What was the difference? Obviously, better organisation, better funding and better training played a part, but the main difference was in attitude. It was now “Team GB” and the mantra was “no fear”. Athletes now had belief that they would win.
I recently went to an event where Kevin Gaskell spoke. He is the former MD of Porsche, BMW and Lamborghini, and transformed the companies into global success stories,. He pointed out that, since 1970, despite a multitude of financial crises, global trade has grown from $1trn to a projected $33 trillion by the end of 2017. In other words, despite the background noises of disaster, ideas and innovation have triumphed.
One of the striking messages I picked up from his presentation was that, in turning around companies, brilliant results have been achieved by the same team of people who previously were mired in a culture of failure. What he did was to create self-belief, to make them dream and most of all, to make them participate in striving to make the dream a reality. As he put it “ordinary people can create extraordinary results”.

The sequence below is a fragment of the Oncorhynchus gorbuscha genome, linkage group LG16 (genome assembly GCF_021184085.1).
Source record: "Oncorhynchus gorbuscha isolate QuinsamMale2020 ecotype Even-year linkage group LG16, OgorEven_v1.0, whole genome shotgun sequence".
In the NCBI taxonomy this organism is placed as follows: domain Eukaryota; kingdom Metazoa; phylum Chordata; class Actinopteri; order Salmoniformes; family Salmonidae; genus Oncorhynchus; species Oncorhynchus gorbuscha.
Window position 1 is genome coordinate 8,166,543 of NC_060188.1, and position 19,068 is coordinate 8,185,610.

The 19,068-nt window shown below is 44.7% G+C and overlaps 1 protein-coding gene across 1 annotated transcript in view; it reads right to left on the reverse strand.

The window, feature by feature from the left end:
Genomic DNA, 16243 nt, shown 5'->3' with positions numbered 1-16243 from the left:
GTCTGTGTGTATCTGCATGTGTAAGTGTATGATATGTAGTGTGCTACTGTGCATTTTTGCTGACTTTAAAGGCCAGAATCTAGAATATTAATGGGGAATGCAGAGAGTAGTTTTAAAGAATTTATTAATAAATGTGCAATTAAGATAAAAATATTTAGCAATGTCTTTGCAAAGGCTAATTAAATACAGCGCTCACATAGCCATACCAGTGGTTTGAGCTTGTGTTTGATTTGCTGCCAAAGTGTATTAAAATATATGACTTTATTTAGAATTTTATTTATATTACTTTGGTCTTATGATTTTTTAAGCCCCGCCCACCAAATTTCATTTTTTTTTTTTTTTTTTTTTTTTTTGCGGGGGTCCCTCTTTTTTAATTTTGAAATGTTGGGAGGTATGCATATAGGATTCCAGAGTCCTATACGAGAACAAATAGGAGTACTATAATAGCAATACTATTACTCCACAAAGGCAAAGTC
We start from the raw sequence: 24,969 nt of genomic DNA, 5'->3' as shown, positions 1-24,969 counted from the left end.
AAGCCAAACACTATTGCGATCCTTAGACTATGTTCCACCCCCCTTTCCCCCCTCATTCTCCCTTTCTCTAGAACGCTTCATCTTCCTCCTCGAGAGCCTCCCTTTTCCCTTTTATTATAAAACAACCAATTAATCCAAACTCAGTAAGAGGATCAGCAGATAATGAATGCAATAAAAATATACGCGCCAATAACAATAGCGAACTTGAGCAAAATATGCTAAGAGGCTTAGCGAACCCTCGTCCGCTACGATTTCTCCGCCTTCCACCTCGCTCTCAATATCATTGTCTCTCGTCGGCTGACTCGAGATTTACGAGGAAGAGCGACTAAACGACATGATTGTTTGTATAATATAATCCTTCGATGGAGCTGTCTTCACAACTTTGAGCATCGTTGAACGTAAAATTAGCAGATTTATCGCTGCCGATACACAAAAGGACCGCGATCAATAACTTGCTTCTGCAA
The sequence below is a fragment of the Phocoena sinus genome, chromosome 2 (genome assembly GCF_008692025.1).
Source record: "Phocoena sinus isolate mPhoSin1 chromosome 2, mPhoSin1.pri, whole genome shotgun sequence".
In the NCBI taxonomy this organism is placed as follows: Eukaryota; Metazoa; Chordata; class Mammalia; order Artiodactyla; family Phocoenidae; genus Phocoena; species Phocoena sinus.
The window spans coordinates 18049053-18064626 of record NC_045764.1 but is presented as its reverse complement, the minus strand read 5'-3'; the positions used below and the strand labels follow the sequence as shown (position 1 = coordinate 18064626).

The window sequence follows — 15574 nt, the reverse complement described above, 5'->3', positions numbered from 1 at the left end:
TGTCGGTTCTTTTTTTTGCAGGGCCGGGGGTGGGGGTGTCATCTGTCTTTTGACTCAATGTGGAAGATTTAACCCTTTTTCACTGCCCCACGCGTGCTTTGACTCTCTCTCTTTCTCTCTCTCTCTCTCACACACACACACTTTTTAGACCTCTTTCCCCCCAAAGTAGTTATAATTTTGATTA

What’s that got to do with lending, and with bridging lending in particular? Well, I for one think that it’s very relevant. After all, money is a commodity – one lender’s funds are the same as another. The difference is not price: it’s service, it’s relationships and it’s going the extra mile. That’s not to deny that the road ahead may be rocky, but we need to look beyond the doom and gloom of Brexit, Trump’s victory and the parlous state of our country’s economic situation.
2016 was a good year for the alternative lending market and for the bridging industry which has played its part in providing funds not available from traditional sources. Let’s make 2017 and beyond even better.
Brexit is a challenge, but it’s also an opportunity – an opportunity to break free from the strait-jacket of ever-increasing regulation and to provide new and exciting ways of doing business. It’s time not to ask “why” but rather “why not?”